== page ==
Measure ferrite content

Physical principles of measuring by magnetic induction.

With the magnetic induction method, ferrite content can be determined quickly and non-destructively in accordance with the Basel standard. For example, weld seams on austenitic steel can be inspected directly onsite and, if necessary, reworked.

This is how ferrite content measurement works.

This is how ferrite content measurement works

The probe for ferrite content measurement consists of an iron core around which an exciter coil is wound. A low-frequency alternating current (168 Hz) flows through this coil. This creates an alternating magnetic field around the poles of the iron core.

If the pole of the probe now approaches a steel part, the ferrite grains in the steel amplify the alternating magnetic field. A measuring coil registers this amplification as voltage. How high the voltage difference is depends on the magnetic properites of the crystal structure. Therefore, delta ferrite and deformation martensite cannot be distinguished with this method.

Where is this process used?

  • Measuring all magnetic phases in a steel (δ-ferrite, α-martensite (deformation martensite))
  • Determination of δ-ferrite content in: Duplex steels (40 - 60 %Fe), austenitic steels (0.5 - 12 %Fe), welds, cladding

What factors can influence the measurement?

The magnetic field of the coil spreads about 2 - 3 mm around the probe pole, both to the side and in depth. This means that an approximately cone-shaped section of the sample is observed. The method does not allow any statement about the distribution or accumulation of the delta ferrite in the material. It can happen that the measurement results of the magnetic induction method deviate strongly from the metallographic determination, because this method only records the surface distribution of the ferrite.

  • Application on curved surfaces

      In practice, most measurement errors occur due to the shape of the test piece. With curved surfaces, the portion of the magnetic field that passes through the air changes. For example, if a measuring device was calibrated on a flat sheet of metal, measuring on a concave surface would produce elevated results, while measuring on a convex surface would produce low results. The errors that result can be many times the actual value of the ferrite content.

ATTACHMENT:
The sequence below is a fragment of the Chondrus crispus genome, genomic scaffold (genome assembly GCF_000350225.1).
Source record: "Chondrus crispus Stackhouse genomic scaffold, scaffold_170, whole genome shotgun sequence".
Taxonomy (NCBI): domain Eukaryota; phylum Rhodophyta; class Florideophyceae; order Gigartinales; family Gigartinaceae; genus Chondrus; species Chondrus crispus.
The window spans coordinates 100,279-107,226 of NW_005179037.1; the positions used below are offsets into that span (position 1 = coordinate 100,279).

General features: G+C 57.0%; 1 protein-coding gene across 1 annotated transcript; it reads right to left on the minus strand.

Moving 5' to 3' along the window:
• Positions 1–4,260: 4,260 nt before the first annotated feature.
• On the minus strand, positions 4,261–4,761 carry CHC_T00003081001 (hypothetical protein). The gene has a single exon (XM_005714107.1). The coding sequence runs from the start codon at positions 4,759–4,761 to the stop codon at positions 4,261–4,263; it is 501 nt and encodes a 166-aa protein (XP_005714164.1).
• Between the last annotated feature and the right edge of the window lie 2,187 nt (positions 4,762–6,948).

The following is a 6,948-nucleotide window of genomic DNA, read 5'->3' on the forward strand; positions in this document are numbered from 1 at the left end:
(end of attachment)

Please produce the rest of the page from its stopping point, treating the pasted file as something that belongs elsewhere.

Application on curved surfaces
  • Application for small, flat parts

      A similar effect can occur if the test part is small or very thin. In this case, too, the magnetic field reaches beyond the test piece and partially runs in the air, which systematically falsifies the measurement results. This influence is effective from test piece thicknesses of less than 2 mm. In principle, the thinner the test piece thickness, the greater the measurement error.

  • Application for rough surfaces

      With rough surfaces, the result of the measurement can be falsified, depending on whether the probe pole is placed in the valley or on a peak of the roughness profile.

      In general, the influence of the surface roughness is strongly dependent on the ferrite content. At ferrite contents < 10 %Fe (< approx. 10 FN), this influence is very small. However, it increases with increasing ferrite content and can best be reduced by combining a sufficient number of individual measurements into a meaningful average value.

  • Operation of the measuring device

      Last but not least, how the measuring device is operated also plays a major role in determining the ferrite content. Always make sure the probe is held level above the coating surface and is applied to the test piece without pressure. The smaller the probe pole, the less the influence due to tilting. For better precision, a tripod can also be used to automatically lower the probe onto the test part.

Which standard is applied here?

Ferrite content measurement according to DIN EN ISO 17655